The report highlights some interesting statistics around attitudes to management across the different generations as well. There seems to be cross-generational distrust with:
- 90% think other generations have different workplace needs and wants.
- 50% believe management is out of touch with their generation.
There are differences between the generations with the following statistics believing management is out of touch with their generation.
- 65% of 18 to 24-year-olds
- 54% of 25 to 34-year-olds
- 56% of 35 to 44-year-olds
- 40% of 45 to 54-year-olds
- 34% of 55 to 64-year-olds
- 34% of those over the age of 65
In general, this infers that the older generation feels more in touch with their management. However, unless one identified the age of management, this statistic could mean different things. Is management well trained? Do younger employees lack trust in management because of their age? Is it because of a difference to their manager’s age?
The press release also highlights data around this that wasn’t included in the full report. The survey asked whether they believe that their generation has it tougher than others. The responses are interesting. Overall, 51% of all respondents felt their generation has it tougher than others. The younger the generation, the stronger the feeling:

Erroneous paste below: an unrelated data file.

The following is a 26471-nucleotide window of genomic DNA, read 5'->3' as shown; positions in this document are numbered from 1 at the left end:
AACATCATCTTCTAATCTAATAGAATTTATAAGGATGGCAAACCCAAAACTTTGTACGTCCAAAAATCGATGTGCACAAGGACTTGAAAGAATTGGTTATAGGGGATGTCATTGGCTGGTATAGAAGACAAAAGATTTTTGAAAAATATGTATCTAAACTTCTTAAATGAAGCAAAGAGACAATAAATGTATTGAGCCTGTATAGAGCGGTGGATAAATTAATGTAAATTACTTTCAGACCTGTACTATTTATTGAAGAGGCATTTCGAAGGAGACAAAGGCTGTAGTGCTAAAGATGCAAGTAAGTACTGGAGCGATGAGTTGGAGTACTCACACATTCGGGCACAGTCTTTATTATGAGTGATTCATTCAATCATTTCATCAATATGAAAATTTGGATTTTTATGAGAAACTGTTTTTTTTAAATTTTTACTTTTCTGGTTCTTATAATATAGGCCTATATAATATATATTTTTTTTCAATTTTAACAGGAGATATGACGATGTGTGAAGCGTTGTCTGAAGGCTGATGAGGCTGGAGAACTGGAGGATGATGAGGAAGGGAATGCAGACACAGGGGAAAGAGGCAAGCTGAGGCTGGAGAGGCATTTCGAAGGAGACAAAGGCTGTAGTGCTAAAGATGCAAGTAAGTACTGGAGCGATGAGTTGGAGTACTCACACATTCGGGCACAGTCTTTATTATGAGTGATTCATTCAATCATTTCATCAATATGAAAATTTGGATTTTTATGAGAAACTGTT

- 64% of 18 to 24-year-olds feel they have it harder
- 56% of 25 to 34-year-olds feel they have it harder
However, it appears as though managers are trying. 63% of all respondents believe their “employer/manager” takes generational differences into account to accommodate people’s different work styles. Interestingly it is the younger generations (67%) that feel accommodated and the older (Over 44) that feels less accommodated.
Enterprise Times: What does this mean
The challenge for Mavenlink is that the world has moved on significantly from 2019. Coronavirus has completely changed the way of working. While the statistics are interesting, they are probably just an academic exercise into workplace culture pre-pandemic. If the survey is carried out again in a few months, some of these answers could be starkly different. The world may be in recession, and far fewer people may look to move jobs, grateful for the one they have. Flexible working seems inevitable. Trust, however, is likely to remain a key factor, and it will be interesting to see what factors are deemed more important.
The full report at around 18 pages is an interesting and easy read covering Work/life balance, Team building and collaboration, and Trust as its key sections. There are some lessons for business leaders to learn here. It is also an opportunity to reset thinking with the return to an entirely new working environment. There is an opportunity for business leaders to rethink office space, technology and organisational culture. As Grainger noted: “In uncertain times, it is imperative for employers to foster a work environment built on trusting relationships.” Wise words that business leaders should heed.